Reading And Writing Development Essay

1089 words - 4 pages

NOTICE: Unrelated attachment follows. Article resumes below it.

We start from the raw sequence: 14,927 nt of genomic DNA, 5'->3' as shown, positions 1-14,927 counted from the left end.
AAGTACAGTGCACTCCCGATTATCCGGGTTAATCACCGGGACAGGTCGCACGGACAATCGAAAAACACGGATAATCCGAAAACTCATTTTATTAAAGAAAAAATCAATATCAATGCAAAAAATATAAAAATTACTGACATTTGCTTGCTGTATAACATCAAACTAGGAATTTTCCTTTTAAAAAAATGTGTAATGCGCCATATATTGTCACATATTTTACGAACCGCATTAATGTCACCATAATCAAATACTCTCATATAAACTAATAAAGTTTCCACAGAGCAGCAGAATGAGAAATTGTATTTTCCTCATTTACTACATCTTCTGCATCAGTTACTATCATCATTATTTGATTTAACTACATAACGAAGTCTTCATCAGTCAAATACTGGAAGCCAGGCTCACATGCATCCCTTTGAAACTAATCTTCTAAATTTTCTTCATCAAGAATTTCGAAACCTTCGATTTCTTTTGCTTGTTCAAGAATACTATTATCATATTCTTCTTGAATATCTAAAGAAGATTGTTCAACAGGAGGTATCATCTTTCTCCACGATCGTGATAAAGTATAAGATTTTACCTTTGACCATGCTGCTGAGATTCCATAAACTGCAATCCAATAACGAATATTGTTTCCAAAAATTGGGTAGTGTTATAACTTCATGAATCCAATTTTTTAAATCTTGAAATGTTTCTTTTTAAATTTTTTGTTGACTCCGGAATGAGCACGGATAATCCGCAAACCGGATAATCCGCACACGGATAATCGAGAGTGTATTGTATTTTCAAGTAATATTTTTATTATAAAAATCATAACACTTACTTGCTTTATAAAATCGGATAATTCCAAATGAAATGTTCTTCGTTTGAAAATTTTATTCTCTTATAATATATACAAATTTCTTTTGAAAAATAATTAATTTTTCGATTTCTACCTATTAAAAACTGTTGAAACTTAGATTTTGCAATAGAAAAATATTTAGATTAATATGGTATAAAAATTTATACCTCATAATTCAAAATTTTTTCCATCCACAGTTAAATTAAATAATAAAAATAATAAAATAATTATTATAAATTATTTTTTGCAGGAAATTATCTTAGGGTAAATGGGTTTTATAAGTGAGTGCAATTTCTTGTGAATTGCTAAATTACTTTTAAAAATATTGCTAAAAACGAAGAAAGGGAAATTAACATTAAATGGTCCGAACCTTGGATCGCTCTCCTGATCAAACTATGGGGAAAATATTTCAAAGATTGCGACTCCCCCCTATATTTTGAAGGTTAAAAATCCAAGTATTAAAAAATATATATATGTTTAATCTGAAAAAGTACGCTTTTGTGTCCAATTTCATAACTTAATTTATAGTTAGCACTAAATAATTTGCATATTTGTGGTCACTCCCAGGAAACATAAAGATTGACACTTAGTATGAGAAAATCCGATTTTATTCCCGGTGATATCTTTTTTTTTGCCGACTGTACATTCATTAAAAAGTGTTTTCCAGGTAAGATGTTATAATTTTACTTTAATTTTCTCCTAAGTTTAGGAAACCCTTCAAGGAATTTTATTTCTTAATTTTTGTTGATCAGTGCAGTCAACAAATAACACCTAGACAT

There are five developmental stages in a growing child's life. It all starts at birth, which is known as infancy, it lasts until age 2. Then there is early childhood which is from ages 2-6, and then comes middle childhood which is from 6-10 years old. Early adolescence is the next stage which spans from 10-14 years old and then late adolescence which is from 14-18 years old. The two stages that stand out most in development to me are middle childhood and late adolescence. From the earliest age in middle childhood to the oldest age in late adolescence, there is an eight year gap. There is so much growing done in between these two stages that the transition is truly remarkable. There will be a comparison and overview of each one of the developmental characteristics which will explain the profile for each stage. (McDevitt & Ormrod, 2004)In middle childhood they are becoming more independent because they can go to a friend's house and play, but they socialize with their parents as well. They focus on interests, activities, and they are more care-free (McDevitt & Ormrod, 2004). Intellectually both stages are changing and maturing from the last developmental stage they came from. At early childhood letters and shapes are a main focus and when advancing to middle childhood, they are learning handwriting, math, science, and history. In middle childhood they are in 1st to 5th grade so they are in one classroom with the same teacher all year long and the teacher will teach different subjects. When children reach this stage they are able to use complex sentences correctly, and enjoy telling and hearing jokes. They understand that language can be written in different sorts of ways, and understand symbols. By the age of eight most children are fluent in their speech and have become more confident in their reading ability. They are developing their writing skills and are capable of putting together fluent, grammatical sentences.Middle childhood starts at the early age of 6 years old, when most children this age are missing a few teeth and are making way for their adult ones. In this developmental stage middle children begin to gain knowledge from linguistic creativity and word play. Educators can teach students this concept by teaching rhymes and playing word games. Every Friday most elementary teachers give their students spelling tests. I think a great word play game from middle childhood students is "Race to spell". Two students are at the chalkboard and the first student who spell the word the teacher give correctly and first are the winner. This game also illustrates fast thinking. "Race to Spell" also promotes reading skills. Middle childhood students will also learn construction of narratives with plots and cause-effect relationships. I think teachers should have their students read as a class and as they are reading he/she should stop periodically and explain each part of the story. This task will also prepare students to not be afraid to read...

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